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CatchHedge - Carbon sequestration of hedgerows and field copses

© Thünen-Institut/Sophie Drexler
Flowering sloe hedge next to an agricultural area near Leidendorf, Bavaria

Carbon sequestration of hedgerows and field copses (CatchHedge)

Hedgerows contribute to mitigating climate change - new plantings of hedgerows on arable land have great potential to contribute to climate protection. Hedgerows store nearly as much carbon per hectare as forests.

Background and Objective

Hedges and field copses provide a variety of ecosystem services, such as soil and erosion protection, improvement of the microclimate, production of firewood and fodder, and make an important contribution to the conservation of biodiversity. So far, little attention has been paid to the potential of planting new hedgerows for climate protection. When new hedges are planted, additional CO2 is bound in the growing biomass and as soil organic carbon in the long term.

According to the Federal Climate Protection Act, the land use, land-use change and forestry (LULUCF) sector has to improve its carbon binding potential (carbon sink). The planting of hedgerows offers a promising way to improve carbon storage in agricultural landscapes. From a farm managers’ view, such new plantings, however, raise additional costs such as increased labour input for maintenance, loss of arable land or lower yields due to shading.

In the CatchHedge project, we want to comprehensively quantify and evaluate the new planting of hedgerows and field copses as a climate protection option. We take into account the possible positive or negative side effects on neighbouring agricultural land and biodiversity as well as different use options and the profitability of hedges. With an overall economic assessment, we develop an efficient design and implementation paths for a hedgerow expansion support programme.

Target Group

Politics, agricultural practice, consultants, science, interested professional public


The project is carried out by the Thünen Institutes of Climate-Smart Agriculture, Biodiversity, Farm Economics, Rural Studies and Organic Farming. To optimise hedgerow expansion as a climate protection option and enhance implementability, we carry out the following steps:

  • Collect data on the local water balance of hedgerow landscapes, yield effects of adjacent agricultural crops, and species richness at 12 existing hedgerow sites.
  • Modelling of the biodiversity effect of hedgerows and development of scenarios for hedgerow planting in agricultural landscapes in order to optimise the positive effects for biodiversity and habitat connectivity.
  • Analyse additional options for the use of hedgerows such as foliage fodder, shelterwoods for animals, wooden crops, agrowood production and use of biochar.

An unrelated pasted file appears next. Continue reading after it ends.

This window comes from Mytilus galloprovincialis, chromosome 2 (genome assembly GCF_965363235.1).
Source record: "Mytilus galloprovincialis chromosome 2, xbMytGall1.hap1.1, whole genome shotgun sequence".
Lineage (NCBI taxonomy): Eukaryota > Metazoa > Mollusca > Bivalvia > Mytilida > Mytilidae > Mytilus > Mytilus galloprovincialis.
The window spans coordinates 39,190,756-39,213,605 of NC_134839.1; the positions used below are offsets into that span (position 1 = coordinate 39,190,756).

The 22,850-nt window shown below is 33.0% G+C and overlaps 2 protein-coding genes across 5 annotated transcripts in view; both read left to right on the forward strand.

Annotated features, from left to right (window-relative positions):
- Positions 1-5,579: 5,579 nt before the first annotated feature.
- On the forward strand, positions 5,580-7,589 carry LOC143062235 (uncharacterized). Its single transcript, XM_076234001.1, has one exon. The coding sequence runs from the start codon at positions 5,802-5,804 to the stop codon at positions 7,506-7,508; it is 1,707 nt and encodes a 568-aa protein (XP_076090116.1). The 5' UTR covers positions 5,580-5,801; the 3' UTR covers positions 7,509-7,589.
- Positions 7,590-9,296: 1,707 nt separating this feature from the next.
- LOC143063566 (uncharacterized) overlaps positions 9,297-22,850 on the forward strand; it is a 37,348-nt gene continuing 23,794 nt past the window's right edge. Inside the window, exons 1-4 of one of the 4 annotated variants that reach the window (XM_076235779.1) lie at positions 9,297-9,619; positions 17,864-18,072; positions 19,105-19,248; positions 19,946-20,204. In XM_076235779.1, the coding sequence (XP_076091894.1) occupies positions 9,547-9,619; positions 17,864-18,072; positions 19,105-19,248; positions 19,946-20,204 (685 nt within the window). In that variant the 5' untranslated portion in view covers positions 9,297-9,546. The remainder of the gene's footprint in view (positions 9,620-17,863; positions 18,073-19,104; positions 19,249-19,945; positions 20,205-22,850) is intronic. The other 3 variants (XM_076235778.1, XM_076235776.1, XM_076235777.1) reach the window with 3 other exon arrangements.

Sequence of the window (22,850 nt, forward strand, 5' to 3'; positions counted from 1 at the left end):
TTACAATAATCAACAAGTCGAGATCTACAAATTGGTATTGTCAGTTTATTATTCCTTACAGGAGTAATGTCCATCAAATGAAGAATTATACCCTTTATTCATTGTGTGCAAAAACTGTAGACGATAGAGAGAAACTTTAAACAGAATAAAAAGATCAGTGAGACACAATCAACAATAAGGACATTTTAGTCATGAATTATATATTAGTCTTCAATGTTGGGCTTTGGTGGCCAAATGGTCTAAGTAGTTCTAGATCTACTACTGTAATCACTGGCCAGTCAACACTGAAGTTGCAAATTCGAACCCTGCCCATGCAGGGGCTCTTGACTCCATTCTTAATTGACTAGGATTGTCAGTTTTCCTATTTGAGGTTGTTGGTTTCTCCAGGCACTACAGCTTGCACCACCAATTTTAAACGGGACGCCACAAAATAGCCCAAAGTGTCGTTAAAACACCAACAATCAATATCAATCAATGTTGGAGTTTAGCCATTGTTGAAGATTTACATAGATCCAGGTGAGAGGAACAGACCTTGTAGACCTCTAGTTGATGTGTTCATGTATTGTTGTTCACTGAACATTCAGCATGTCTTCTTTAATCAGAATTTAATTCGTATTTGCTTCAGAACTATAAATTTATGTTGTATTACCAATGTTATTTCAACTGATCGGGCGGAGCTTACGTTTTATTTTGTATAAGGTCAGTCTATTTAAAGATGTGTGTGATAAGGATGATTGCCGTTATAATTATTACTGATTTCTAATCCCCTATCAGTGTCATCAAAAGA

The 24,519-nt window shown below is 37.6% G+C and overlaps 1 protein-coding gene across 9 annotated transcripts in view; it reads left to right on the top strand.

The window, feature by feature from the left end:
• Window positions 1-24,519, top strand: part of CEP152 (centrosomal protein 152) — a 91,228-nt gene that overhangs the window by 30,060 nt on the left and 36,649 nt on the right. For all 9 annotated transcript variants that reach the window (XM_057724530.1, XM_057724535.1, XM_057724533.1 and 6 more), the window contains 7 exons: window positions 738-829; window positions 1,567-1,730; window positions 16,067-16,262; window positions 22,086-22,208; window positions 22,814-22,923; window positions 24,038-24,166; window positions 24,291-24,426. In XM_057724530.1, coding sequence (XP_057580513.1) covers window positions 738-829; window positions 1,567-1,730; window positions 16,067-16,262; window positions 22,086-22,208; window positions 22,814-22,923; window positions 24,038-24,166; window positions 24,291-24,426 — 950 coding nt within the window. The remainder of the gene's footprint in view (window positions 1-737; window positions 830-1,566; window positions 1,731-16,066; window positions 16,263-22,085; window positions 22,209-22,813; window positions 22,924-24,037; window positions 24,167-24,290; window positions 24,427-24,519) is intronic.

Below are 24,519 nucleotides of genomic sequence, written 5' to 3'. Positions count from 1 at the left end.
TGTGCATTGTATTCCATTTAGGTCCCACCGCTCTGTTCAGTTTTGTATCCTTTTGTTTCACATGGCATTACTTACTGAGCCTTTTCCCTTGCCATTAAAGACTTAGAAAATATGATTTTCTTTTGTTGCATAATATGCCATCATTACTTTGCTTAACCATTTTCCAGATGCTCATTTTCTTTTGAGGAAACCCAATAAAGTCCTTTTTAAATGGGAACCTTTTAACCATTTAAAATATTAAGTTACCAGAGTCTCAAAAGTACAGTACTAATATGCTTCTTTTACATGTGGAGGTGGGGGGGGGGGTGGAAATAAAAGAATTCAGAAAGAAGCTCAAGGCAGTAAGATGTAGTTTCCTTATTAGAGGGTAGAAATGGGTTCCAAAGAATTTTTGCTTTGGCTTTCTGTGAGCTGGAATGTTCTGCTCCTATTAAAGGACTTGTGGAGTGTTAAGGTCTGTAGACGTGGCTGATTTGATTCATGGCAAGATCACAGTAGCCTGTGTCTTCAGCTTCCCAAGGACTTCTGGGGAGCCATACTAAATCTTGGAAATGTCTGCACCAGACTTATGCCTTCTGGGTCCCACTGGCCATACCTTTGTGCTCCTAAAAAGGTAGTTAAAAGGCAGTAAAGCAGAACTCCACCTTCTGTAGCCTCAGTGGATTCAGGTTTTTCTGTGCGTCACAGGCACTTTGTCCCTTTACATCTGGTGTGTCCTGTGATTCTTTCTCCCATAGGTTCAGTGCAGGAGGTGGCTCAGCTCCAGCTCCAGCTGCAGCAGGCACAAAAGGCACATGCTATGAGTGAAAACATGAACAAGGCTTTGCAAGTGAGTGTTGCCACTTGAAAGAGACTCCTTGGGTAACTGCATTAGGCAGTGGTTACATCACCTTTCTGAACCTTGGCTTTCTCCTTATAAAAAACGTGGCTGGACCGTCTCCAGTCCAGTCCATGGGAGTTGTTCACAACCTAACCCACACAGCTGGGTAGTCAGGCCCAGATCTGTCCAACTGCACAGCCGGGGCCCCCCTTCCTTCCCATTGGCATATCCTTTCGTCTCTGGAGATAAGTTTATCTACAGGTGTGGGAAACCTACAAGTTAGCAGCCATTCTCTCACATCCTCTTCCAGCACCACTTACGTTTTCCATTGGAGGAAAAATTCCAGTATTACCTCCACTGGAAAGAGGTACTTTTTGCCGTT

• Analyse the profitability of different options for the use of hedgerows including revenues from trading CO2
  • Specify target regions for the establishment of hedgerows, considering legal restrictions and synergies
  • Assessment of the national implementation potential for climate protection hedgerows.
  • Evaluate potential implementation options for promoting hedgerows and derive implementation costs based on the profitability analyses.


Our Research Questions

  • What contribution can new hedgerows make as CO2 sinks to climate mitigation in Germany?
  • What is the optimal proportion and spatial distribution of hedge areas to support the biodiversity goals?
  • Which are the use and exploitation options for economic valorisation of hedgerows?
  • What are the individual farm costs of the establishment and maintenance of hedgerows in different regions of Germany?
  • How should the legal and institutional framework for promoting new hedgerow establishment be designed?

Publications to the project

  1. 0

    Schmidt F, Kruse M, Paulsen HM (2024) Kohlenstoffspeicherung in Böden und Gehölzen in einem landwirtschaftlichen Betrieb. In: Bruder V, Röder-Dreher U, Breuer L, Herzig C, Gattinger A (eds) Landwirtschaft und Ernährung - Transformation macht nur gemeinsam Sinn : 17. Wissenschaftstagung Ökologischer Landbau, 5.-8. März 2024, Justus-Liebig-Universität Gießen ; Tagungsband. 1. Auflage. Frankfurt am Main: FiBL Deutschland eV, pp 372-373, DOI:10.5281/zenodo.11204339

  2. 1

    Schütze B, Plaas E, Wegmann J (2024) Sozioökonomische Analyse zum Aufbau von Klimaschutzhecken. Schr Gesellsch Wirtsch Sozialwiss Landbaues 59:365-367

  3. 2

    Schmidt F, Kruse M, Paulsen HM (2023) Hecken in der Landwirtschaft = effiziente Kohlenstoffspeicher [online]. Trenthorst: Thünen-Institut für Ökologischen Landbau, 4 p, Praxiswissen Hecken 02/2023, zu finden in <> [zitiert am 28.11.2023]

Newsletter "Praxiswissen Hecken" (German)

During the course of the project, we will publish results from the project at regular intervals in our newsletter "Praxiswissen Hecken" (German). Don't want to miss an issue? Then sign up for the newsletter at


(pdf-documents, not barrier-free)

2024/03: Die beste Hecke für die Artenvielfalt - wie sieht sie aus? (German)

2024/02: Förderung für Heckenneuanlage und -pflege: Welche Unterstützungsmöglichkeiten gibt es? (German)

2024/01: Rechtlicher Status von Hecken (German)

2023/02: Hecken in der Landwirtschaft = effiziente Kohlenstoffspeicher (German)

2023/01: CO2-Bindung durch Hecken – wieviel Klimaschutz ist möglich? (German)

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